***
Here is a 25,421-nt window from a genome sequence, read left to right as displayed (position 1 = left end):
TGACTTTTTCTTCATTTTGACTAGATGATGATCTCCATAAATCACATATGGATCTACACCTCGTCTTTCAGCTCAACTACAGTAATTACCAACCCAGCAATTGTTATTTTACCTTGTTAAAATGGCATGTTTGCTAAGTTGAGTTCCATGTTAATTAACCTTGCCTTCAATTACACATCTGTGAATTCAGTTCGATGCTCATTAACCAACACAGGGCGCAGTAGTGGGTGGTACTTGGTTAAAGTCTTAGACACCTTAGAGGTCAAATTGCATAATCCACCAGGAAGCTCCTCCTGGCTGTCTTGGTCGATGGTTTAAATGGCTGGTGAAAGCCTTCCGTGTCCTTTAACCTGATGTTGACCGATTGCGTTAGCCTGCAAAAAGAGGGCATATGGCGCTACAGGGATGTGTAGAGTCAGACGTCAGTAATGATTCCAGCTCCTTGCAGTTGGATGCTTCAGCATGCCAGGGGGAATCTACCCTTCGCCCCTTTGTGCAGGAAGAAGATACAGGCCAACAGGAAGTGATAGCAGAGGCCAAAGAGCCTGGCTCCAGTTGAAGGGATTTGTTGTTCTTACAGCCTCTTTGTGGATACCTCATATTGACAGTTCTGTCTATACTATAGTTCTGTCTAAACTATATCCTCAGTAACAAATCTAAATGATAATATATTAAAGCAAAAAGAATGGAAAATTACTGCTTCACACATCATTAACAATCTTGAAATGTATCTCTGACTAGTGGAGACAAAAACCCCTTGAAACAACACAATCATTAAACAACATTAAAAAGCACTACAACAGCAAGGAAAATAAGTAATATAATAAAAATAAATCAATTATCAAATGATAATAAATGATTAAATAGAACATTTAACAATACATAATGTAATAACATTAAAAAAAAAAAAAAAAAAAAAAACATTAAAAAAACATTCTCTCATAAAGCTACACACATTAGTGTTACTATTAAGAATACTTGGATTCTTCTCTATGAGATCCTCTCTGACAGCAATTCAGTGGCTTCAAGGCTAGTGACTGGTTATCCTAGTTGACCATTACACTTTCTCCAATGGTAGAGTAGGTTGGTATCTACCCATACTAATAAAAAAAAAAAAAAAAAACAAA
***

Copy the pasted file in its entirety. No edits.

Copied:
Here is a 25,421-nt window from a genome sequence, read left to right as displayed (position 1 = left end):
TGACTTTTTCTTCATTTTGACTAGATGATGATCTCCATAAATCACATATGGATCTACACCTCGTCTTTCAGCTCAACTACAGTAATTACCAACCCAGCAATTGTTATTTTACCTTGTTAAAATGGCATGTTTGCTAAGTTGAGTTCCATGTTAATTAACCTTGCCTTCAATTACACATCTGTGAATTCAGTTCGATGCTCATTAACCAACACAGGGCGCAGTAGTGGGTGGTACTTGGTTAAAGTCTTAGACACCTTAGAGGTCAAATTGCATAATCCACCAGGAAGCTCCTCCTGGCTGTCTTGGTCGATGGTTTAAATGGCTGGTGAAAGCCTTCCGTGTCCTTTAACCTGATGTTGACCGATTGCGTTAGCCTGCAAAAAGAGGGCATATGGCGCTACAGGGATGTGTAGAGTCAGACGTCAGTAATGATTCCAGCTCCTTGCAGTTGGATGCTTCAGCATGCCAGGGGGAATCTACCCTTCGCCCCTTTGTGCAGGAAGAAGATACAGGCCAACAGGAAGTGATAGCAGAGGCCAAAGAGCCTGGCTCCAGTTGAAGGGATTTGTTGTTCTTACAGCCTCTTTGTGGATACCTCATATTGACAGTTCTGTCTATACTATAGTTCTGTCTAAACTATATCCTCAGTAACAAATCTAAATGATAATATATTAAAGCAAAAAGAATGGAAAATTACTGCTTCACACATCATTAACAATCTTGAAATGTATCTCTGACTAGTGGAGACAAAAACCCCTTGAAACAACACAATCATTAAACAACATTAAAAAGCACTACAACAGCAAGGAAAATAAGTAATATAATAAAAATAAATCAATTATCAAATGATAATAAATGATTAAATAGAACATTTAACAATACATAATGTAATAACATTAAAAAAAAAAAAAAAAAAAAAAACATTAAAAAAACATTCTCTCATAAAGCTACACACATTAGTGTTACTATTAAGAATACTTGGATTCTTCTCTATGAGATCCTCTCTGACAGCAATTCAGTGGCTTCAAGGCTAGTGACTGGTTATCCTAGTTGACCATTACACTTTCTCCAATGGTAGAGTAGGTTGGTATCTACCCATACTAATAAAAAAAAAAAAAAAAAACAAA